Dialogues in Philosophy
Mental and Neuro Sciences
Dialogues in Philosophy, Mental and Neuro Sciences
The official journal of Crossing Dialogues
Volume 15, Issue 2 (December 2022)
HISTORY OF MENTAL CONCEPTS
Excerpt from a memoir entitled:hallucinations, the causes that produce them, and the illnesses they characterize. Part I: Psycho-sensorial hallucinations
Jules Gabriel François Baillarger
Translated from: Baillarger JGF (1846) Extrait d’un mémoire intitulé: des hallucinations, des causes qui les produisent, et des maladies qu’elles caractérisent. Bailliè re, Paris (pp.367-383)
After two centuries from Esquirol’s original definition, hallucinations are still defined in psychiatric textbooks as perception without object. Accordingly, the question if auditory verbal hallucination should be conceived as an erroneous perception or something else is still debated, particularly in schizophrenia research (e.g., Naim & Aragona, 2021; Parnas et al., 2023).
Often cited, Baillarger is credited to be the first alienist who distinguished two kinds of hallucinations: psycho-sensorial and psychological. Psycho-sensorial hallucinations would arise from a combination of the action of imagination and the sensory organs, while the latter are independent of the sense organs (Telles-Correia et al., 2015).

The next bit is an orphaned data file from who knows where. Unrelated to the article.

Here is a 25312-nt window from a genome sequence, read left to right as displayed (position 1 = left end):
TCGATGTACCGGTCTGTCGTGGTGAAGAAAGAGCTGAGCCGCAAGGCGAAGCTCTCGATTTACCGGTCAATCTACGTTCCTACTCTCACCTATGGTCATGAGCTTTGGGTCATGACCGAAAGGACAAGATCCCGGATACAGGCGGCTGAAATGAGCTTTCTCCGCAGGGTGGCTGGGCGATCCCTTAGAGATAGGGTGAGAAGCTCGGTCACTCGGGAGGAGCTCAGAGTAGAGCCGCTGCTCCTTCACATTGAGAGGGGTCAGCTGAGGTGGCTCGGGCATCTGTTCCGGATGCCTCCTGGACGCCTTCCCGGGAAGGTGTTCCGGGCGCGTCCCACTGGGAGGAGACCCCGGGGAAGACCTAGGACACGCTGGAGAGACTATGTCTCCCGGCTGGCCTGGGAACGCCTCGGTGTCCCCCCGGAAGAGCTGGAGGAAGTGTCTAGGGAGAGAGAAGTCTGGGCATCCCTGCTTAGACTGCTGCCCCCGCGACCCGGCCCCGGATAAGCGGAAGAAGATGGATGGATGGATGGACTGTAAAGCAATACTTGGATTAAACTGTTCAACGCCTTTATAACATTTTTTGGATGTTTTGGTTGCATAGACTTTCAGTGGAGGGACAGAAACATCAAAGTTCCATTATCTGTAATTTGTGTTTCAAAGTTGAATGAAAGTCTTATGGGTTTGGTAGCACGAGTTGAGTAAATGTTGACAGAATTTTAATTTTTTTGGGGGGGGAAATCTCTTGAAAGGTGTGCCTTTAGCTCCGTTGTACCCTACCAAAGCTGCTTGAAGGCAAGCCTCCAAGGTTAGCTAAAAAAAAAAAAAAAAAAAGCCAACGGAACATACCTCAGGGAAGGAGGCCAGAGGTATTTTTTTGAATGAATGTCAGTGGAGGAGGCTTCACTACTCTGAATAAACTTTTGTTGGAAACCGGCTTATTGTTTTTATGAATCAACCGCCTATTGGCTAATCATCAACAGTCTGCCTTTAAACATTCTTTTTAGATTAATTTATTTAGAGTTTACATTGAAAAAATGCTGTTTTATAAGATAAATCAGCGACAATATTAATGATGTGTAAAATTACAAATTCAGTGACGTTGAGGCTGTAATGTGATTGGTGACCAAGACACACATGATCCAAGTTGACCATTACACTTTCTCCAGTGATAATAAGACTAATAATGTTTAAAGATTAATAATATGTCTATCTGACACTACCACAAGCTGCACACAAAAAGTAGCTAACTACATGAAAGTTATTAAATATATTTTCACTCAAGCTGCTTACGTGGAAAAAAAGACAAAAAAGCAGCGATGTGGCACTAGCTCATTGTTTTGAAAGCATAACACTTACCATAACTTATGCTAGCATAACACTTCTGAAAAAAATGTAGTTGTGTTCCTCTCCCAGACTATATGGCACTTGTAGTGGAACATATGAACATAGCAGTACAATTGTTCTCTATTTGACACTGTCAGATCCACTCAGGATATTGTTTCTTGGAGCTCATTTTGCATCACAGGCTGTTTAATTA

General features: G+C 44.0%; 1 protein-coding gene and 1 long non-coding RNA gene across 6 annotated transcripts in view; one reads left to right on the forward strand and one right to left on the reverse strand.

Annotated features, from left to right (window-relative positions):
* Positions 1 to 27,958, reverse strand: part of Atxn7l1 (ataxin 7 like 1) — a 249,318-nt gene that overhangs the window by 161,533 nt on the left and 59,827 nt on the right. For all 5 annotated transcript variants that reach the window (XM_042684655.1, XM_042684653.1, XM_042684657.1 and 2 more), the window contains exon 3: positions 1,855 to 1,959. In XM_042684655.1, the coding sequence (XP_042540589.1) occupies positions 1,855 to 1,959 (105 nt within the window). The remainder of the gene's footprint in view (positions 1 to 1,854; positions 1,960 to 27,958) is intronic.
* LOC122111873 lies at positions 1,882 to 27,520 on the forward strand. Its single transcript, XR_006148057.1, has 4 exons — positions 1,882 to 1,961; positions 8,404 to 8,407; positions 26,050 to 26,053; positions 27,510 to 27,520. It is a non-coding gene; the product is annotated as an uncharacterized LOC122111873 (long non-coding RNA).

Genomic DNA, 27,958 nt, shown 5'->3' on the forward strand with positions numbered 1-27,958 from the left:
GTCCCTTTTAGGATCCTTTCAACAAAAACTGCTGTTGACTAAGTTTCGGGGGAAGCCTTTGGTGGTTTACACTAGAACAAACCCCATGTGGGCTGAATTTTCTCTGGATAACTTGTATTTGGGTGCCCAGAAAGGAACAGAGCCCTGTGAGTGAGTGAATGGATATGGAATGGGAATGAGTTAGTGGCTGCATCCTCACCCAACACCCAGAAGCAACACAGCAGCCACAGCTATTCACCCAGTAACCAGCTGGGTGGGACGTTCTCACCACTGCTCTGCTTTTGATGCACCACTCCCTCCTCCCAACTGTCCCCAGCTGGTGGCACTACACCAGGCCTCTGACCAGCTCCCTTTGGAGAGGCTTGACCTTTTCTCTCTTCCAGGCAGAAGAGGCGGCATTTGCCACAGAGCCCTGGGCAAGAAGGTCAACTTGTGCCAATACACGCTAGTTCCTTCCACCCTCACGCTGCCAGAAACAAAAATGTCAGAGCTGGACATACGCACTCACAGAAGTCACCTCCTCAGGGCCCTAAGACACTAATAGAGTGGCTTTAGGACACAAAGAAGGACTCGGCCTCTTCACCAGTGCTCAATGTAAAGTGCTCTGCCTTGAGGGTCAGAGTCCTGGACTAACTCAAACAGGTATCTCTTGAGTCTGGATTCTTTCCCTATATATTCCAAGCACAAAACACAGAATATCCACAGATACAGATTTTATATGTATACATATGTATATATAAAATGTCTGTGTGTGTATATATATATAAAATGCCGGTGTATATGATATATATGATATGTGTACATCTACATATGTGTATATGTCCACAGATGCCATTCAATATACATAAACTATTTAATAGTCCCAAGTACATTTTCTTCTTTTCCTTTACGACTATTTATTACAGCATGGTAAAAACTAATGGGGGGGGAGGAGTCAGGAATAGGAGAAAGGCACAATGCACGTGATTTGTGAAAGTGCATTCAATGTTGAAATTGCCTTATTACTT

In this article it is presented Baillarger’s original conception, with a first-hand appraisal of the problems he addressed and the examples he presented to solve them. This first part, which is presented here, shows the concept of psycho-sensorial hallucination, defi ned as the product of the double action of the imagination and the sense organs.
This definition seems aetiological but, as the reader will see, in this part of his contribution the evidence that supports it is ante-litteram phenomenological. Indeed, it is based on the lived experience of the hallucinated persons, both normal and insane, and also on his own experience of “false sensory perceptions of sight”. In this part of Baillarger’s contribution, the sensorial involvement is experiential, not physiological, i.e., it is the way the person experiences the hallucinatory phenomenon that is sensorial.
Auditory Verbal Hallucinations (AVHs), Visual Hallucinations, History of Psychiatry, History of Psychology, Psychopathology, Phenomenology
Dial Phil Ment Neuro Sci 2023; 15(2): 55-61